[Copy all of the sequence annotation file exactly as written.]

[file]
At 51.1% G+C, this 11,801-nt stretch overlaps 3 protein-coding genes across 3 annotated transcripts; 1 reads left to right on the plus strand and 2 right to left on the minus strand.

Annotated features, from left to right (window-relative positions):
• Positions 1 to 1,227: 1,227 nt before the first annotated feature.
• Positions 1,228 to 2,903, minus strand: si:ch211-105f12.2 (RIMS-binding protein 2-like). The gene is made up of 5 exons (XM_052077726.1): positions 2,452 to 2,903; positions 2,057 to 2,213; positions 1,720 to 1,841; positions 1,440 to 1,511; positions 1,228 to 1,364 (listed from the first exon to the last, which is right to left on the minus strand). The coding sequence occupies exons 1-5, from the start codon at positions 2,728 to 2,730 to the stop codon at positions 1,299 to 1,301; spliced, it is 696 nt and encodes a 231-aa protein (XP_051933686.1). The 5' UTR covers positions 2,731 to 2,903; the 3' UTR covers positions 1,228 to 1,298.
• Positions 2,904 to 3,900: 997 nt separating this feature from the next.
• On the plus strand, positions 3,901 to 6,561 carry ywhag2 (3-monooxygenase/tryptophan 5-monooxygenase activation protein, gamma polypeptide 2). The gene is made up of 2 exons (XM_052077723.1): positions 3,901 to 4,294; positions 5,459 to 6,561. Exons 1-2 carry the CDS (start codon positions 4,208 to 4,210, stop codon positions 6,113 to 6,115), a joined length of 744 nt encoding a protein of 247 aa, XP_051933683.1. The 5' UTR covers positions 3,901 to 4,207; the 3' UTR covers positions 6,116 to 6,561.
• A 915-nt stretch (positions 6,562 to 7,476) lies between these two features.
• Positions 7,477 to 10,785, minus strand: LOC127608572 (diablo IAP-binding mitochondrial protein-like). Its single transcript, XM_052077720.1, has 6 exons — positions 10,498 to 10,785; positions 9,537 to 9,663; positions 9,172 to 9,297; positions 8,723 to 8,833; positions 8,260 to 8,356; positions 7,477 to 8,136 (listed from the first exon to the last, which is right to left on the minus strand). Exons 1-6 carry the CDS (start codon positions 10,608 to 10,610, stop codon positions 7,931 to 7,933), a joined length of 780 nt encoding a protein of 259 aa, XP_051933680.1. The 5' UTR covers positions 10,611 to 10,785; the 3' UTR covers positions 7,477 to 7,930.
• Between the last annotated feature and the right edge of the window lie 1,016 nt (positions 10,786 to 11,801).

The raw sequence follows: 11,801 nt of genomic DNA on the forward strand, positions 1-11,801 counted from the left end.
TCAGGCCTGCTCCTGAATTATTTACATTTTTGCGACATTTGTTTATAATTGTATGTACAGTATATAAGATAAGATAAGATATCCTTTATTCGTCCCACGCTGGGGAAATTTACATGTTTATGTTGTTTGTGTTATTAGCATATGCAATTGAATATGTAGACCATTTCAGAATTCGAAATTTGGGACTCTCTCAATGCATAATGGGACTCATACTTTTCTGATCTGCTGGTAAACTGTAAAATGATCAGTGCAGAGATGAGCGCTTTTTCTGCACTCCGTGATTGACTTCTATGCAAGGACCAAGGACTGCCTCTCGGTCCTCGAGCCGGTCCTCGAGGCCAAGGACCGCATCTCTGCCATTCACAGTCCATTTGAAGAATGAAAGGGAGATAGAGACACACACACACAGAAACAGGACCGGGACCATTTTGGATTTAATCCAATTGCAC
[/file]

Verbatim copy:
At 51.1% G+C, this 11,801-nt stretch overlaps 3 protein-coding genes across 3 annotated transcripts; 1 reads left to right on the plus strand and 2 right to left on the minus strand.

Annotated features, from left to right (window-relative positions):
• Positions 1 to 1,227: 1,227 nt before the first annotated feature.
• Positions 1,228 to 2,903, minus strand: si:ch211-105f12.2 (RIMS-binding protein 2-like). The gene is made up of 5 exons (XM_052077726.1): positions 2,452 to 2,903; positions 2,057 to 2,213; positions 1,720 to 1,841; positions 1,440 to 1,511; positions 1,228 to 1,364 (listed from the first exon to the last, which is right to left on the minus strand). The coding sequence occupies exons 1-5, from the start codon at positions 2,728 to 2,730 to the stop codon at positions 1,299 to 1,301; spliced, it is 696 nt and encodes a 231-aa protein (XP_051933686.1). The 5' UTR covers positions 2,731 to 2,903; the 3' UTR covers positions 1,228 to 1,298.
• Positions 2,904 to 3,900: 997 nt separating this feature from the next.
• On the plus strand, positions 3,901 to 6,561 carry ywhag2 (3-monooxygenase/tryptophan 5-monooxygenase activation protein, gamma polypeptide 2). The gene is made up of 2 exons (XM_052077723.1): positions 3,901 to 4,294; positions 5,459 to 6,561. Exons 1-2 carry the CDS (start codon positions 4,208 to 4,210, stop codon positions 6,113 to 6,115), a joined length of 744 nt encoding a protein of 247 aa, XP_051933683.1. The 5' UTR covers positions 3,901 to 4,207; the 3' UTR covers positions 6,116 to 6,561.
• A 915-nt stretch (positions 6,562 to 7,476) lies between these two features.
• Positions 7,477 to 10,785, minus strand: LOC127608572 (diablo IAP-binding mitochondrial protein-like). Its single transcript, XM_052077720.1, has 6 exons — positions 10,498 to 10,785; positions 9,537 to 9,663; positions 9,172 to 9,297; positions 8,723 to 8,833; positions 8,260 to 8,356; positions 7,477 to 8,136 (listed from the first exon to the last, which is right to left on the minus strand). Exons 1-6 carry the CDS (start codon positions 10,608 to 10,610, stop codon positions 7,931 to 7,933), a joined length of 780 nt encoding a protein of 259 aa, XP_051933680.1. The 5' UTR covers positions 10,611 to 10,785; the 3' UTR covers positions 7,477 to 7,930.
• Between the last annotated feature and the right edge of the window lie 1,016 nt (positions 10,786 to 11,801).

The raw sequence follows: 11,801 nt of genomic DNA on the forward strand, positions 1-11,801 counted from the left end.
TCAGGCCTGCTCCTGAATTATTTACATTTTTGCGACATTTGTTTATAATTGTATGTACAGTATATAAGATAAGATAAGATATCCTTTATTCGTCCCACGCTGGGGAAATTTACATGTTTATGTTGTTTGTGTTATTAGCATATGCAATTGAATATGTAGACCATTTCAGAATTCGAAATTTGGGACTCTCTCAATGCATAATGGGACTCATACTTTTCTGATCTGCTGGTAAACTGTAAAATGATCAGTGCAGAGATGAGCGCTTTTTCTGCACTCCGTGATTGACTTCTATGCAAGGACCAAGGACTGCCTCTCGGTCCTCGAGCCGGTCCTCGAGGCCAAGGACCGCATCTCTGCCATTCACAGTCCATTTGAAGAATGAAAGGGAGATAGAGACACACACACACAGAAACAGGACCGGGACCATTTTGGATTTAATCCAATTGCAC